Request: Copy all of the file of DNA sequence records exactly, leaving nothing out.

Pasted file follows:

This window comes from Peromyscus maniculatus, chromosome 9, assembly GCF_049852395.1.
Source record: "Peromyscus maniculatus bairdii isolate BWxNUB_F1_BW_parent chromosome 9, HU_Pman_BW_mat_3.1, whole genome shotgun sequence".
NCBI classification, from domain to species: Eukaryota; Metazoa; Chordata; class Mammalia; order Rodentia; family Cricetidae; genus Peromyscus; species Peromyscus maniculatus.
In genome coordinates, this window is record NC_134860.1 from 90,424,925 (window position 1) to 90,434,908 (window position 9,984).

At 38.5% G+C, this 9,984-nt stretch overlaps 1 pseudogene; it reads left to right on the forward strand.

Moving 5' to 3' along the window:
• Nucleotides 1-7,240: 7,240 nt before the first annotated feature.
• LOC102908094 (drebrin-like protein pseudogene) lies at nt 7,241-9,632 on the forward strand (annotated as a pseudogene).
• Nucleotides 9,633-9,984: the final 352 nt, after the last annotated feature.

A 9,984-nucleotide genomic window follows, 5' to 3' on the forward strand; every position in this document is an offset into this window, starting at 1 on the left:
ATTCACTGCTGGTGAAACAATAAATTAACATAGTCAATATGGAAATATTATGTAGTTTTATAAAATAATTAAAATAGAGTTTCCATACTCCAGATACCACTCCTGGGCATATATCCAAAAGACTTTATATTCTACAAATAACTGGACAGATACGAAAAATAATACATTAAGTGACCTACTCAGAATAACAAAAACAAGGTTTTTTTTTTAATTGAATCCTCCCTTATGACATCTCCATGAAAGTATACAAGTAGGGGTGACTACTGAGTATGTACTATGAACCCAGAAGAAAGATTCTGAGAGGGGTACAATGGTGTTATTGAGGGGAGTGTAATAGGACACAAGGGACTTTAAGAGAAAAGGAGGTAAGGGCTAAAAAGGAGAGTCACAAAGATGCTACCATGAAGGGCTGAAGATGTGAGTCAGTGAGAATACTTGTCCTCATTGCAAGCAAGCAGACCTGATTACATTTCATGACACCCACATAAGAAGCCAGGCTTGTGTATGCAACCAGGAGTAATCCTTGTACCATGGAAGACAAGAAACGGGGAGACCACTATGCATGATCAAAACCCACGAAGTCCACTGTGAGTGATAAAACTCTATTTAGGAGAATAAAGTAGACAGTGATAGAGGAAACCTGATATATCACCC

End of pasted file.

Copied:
This window comes from Peromyscus maniculatus, chromosome 9, assembly GCF_049852395.1.
Source record: "Peromyscus maniculatus bairdii isolate BWxNUB_F1_BW_parent chromosome 9, HU_Pman_BW_mat_3.1, whole genome shotgun sequence".
NCBI classification, from domain to species: Eukaryota; Metazoa; Chordata; class Mammalia; order Rodentia; family Cricetidae; genus Peromyscus; species Peromyscus maniculatus.
In genome coordinates, this window is record NC_134860.1 from 90,424,925 (window position 1) to 90,434,908 (window position 9,984).

At 38.5% G+C, this 9,984-nt stretch overlaps 1 pseudogene; it reads left to right on the forward strand.

Moving 5' to 3' along the window:
• Nucleotides 1-7,240: 7,240 nt before the first annotated feature.
• LOC102908094 (drebrin-like protein pseudogene) lies at nt 7,241-9,632 on the forward strand (annotated as a pseudogene).
• Nucleotides 9,633-9,984: the final 352 nt, after the last annotated feature.

A 9,984-nucleotide genomic window follows, 5' to 3' on the forward strand; every position in this document is an offset into this window, starting at 1 on the left:
ATTCACTGCTGGTGAAACAATAAATTAACATAGTCAATATGGAAATATTATGTAGTTTTATAAAATAATTAAAATAGAGTTTCCATACTCCAGATACCACTCCTGGGCATATATCCAAAAGACTTTATATTCTACAAATAACTGGACAGATACGAAAAATAATACATTAAGTGACCTACTCAGAATAACAAAAACAAGGTTTTTTTTTTAATTGAATCCTCCCTTATGACATCTCCATGAAAGTATACAAGTAGGGGTGACTACTGAGTATGTACTATGAACCCAGAAGAAAGATTCTGAGAGGGGTACAATGGTGTTATTGAGGGGAGTGTAATAGGACACAAGGGACTTTAAGAGAAAAGGAGGTAAGGGCTAAAAAGGAGAGTCACAAAGATGCTACCATGAAGGGCTGAAGATGTGAGTCAGTGAGAATACTTGTCCTCATTGCAAGCAAGCAGACCTGATTACATTTCATGACACCCACATAAGAAGCCAGGCTTGTGTATGCAACCAGGAGTAATCCTTGTACCATGGAAGACAAGAAACGGGGAGACCACTATGCATGATCAAAACCCACGAAGTCCACTGTGAGTGATAAAACTCTATTTAGGAGAATAAAGTAGACAGTGATAGAGGAAACCTGATATATCACCC